Ok, wait... Google took their successful mobile OS and revamped it for the larger tablet form factor, and products using it are just recently rolling out. Apple took their successful mobile OS and tweaked it up for the larger form factor of the iPad. Yet, Google is failing, and Apple is succeeding? Granted, Apple did it first, and it's been a race to compete since then. But, the big part of Apple's success is that they are a hardware company AND software company - they have complete control of their products. Google doesn't have that luxury.

How can Ballmer claim Google is failing, when Microsoft is pretty much following the exact same path that they did? Tweaking and developing their OS into something that is more tablet friendly and can compete more directly with iOS, while 3rd party companies build the hardware that will run this new OS. Seriously, how does he justify taking pot shots at Google, when Microsoft is obviously so very VERY late in the consumer tablet game? They have been in serious catch-up mode in smartphones, and now in tablets - not thinking casting stones is a great idea there, Stevie...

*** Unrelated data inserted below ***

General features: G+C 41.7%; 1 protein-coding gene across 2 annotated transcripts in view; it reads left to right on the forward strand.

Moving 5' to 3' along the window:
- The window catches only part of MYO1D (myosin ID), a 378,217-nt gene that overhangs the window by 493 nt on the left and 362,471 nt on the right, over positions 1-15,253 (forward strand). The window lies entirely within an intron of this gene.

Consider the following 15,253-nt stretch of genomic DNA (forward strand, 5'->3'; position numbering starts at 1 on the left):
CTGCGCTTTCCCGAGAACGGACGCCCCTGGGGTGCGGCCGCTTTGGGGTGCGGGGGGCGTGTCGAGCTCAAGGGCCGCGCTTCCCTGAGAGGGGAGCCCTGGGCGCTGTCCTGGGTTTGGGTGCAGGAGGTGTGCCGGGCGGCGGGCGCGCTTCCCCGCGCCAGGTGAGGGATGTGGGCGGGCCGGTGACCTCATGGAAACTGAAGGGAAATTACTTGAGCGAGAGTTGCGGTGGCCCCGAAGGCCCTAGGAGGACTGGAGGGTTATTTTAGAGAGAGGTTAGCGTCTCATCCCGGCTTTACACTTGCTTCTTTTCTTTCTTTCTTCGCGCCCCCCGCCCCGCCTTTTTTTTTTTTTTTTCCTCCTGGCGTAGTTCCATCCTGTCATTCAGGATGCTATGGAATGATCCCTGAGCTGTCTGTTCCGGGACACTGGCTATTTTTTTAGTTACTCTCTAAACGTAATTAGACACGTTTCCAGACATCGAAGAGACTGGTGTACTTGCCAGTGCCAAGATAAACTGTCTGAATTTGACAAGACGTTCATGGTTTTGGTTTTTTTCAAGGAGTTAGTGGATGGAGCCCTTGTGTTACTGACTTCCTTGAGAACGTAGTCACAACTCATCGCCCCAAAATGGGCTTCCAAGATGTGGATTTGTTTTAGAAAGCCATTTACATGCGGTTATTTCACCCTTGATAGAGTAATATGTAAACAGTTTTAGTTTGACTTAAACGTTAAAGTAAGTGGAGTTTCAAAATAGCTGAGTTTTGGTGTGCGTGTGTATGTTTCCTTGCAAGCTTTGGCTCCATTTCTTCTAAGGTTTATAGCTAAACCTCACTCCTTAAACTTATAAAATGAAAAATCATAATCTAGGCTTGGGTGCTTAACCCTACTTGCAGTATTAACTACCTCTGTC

Apple is not a hardware company. Apple is simply a designer.

Vrmithrax Vrmithrax, TechSpot Paladin, said:

Apple is not a hardware company. Apple is simply a designer.

Have to beg to differ on that one. Apple considers themselves a hardware company, they have since the early computer days (where they got their start, as a hardware company). You cannot buy Apple hardware that is not a direct result of Apple design, development, and approved manufacturing. You can't buy Apple hardware directly from the manufacturer that Apple has approved to build that hardware. Just because Apple outsources the actual production of the equipment, that does not preclude them from being considered a hardware company - they are just not a hardware MANUFACTURING company. Subtle difference.